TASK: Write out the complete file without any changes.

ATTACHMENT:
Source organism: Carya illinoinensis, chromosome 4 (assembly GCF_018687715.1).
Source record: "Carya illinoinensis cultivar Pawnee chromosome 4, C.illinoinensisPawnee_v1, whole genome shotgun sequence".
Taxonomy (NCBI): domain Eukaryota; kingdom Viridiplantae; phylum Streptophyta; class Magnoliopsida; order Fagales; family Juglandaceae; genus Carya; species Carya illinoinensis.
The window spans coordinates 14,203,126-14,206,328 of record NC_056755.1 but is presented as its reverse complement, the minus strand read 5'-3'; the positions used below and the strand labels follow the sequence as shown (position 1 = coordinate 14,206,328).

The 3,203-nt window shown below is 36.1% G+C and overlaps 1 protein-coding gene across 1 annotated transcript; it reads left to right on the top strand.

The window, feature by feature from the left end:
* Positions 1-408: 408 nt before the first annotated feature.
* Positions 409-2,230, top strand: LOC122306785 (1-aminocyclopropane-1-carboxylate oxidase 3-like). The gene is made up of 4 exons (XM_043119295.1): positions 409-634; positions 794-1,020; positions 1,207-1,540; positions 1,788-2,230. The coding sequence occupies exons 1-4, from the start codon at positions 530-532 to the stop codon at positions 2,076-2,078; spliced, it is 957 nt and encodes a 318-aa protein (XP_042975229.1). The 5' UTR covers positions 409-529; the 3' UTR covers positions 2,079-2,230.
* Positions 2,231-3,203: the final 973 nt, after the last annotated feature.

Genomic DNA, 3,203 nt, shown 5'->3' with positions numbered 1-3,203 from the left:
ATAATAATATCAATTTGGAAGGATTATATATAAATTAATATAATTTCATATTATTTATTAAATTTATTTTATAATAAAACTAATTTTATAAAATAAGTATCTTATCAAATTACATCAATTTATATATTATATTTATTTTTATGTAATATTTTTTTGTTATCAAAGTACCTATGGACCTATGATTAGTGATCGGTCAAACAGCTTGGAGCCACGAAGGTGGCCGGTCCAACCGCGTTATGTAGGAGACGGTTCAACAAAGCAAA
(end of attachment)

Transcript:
Source organism: Carya illinoinensis, chromosome 4 (assembly GCF_018687715.1).
Source record: "Carya illinoinensis cultivar Pawnee chromosome 4, C.illinoinensisPawnee_v1, whole genome shotgun sequence".
Taxonomy (NCBI): domain Eukaryota; kingdom Viridiplantae; phylum Streptophyta; class Magnoliopsida; order Fagales; family Juglandaceae; genus Carya; species Carya illinoinensis.
The window spans coordinates 14,203,126-14,206,328 of record NC_056755.1 but is presented as its reverse complement, the minus strand read 5'-3'; the positions used below and the strand labels follow the sequence as shown (position 1 = coordinate 14,206,328).

The 3,203-nt window shown below is 36.1% G+C and overlaps 1 protein-coding gene across 1 annotated transcript; it reads left to right on the top strand.

The window, feature by feature from the left end:
* Positions 1-408: 408 nt before the first annotated feature.
* Positions 409-2,230, top strand: LOC122306785 (1-aminocyclopropane-1-carboxylate oxidase 3-like). The gene is made up of 4 exons (XM_043119295.1): positions 409-634; positions 794-1,020; positions 1,207-1,540; positions 1,788-2,230. The coding sequence occupies exons 1-4, from the start codon at positions 530-532 to the stop codon at positions 2,076-2,078; spliced, it is 957 nt and encodes a 318-aa protein (XP_042975229.1). The 5' UTR covers positions 409-529; the 3' UTR covers positions 2,079-2,230.
* Positions 2,231-3,203: the final 973 nt, after the last annotated feature.

Genomic DNA, 3,203 nt, shown 5'->3' with positions numbered 1-3,203 from the left:
ATAATAATATCAATTTGGAAGGATTATATATAAATTAATATAATTTCATATTATTTATTAAATTTATTTTATAATAAAACTAATTTTATAAAATAAGTATCTTATCAAATTACATCAATTTATATATTATATTTATTTTTATGTAATATTTTTTTGTTATCAAAGTACCTATGGACCTATGATTAGTGATCGGTCAAACAGCTTGGAGCCACGAAGGTGGCCGGTCCAACCGCGTTATGTAGGAGACGGTTCAACAAAGCAAA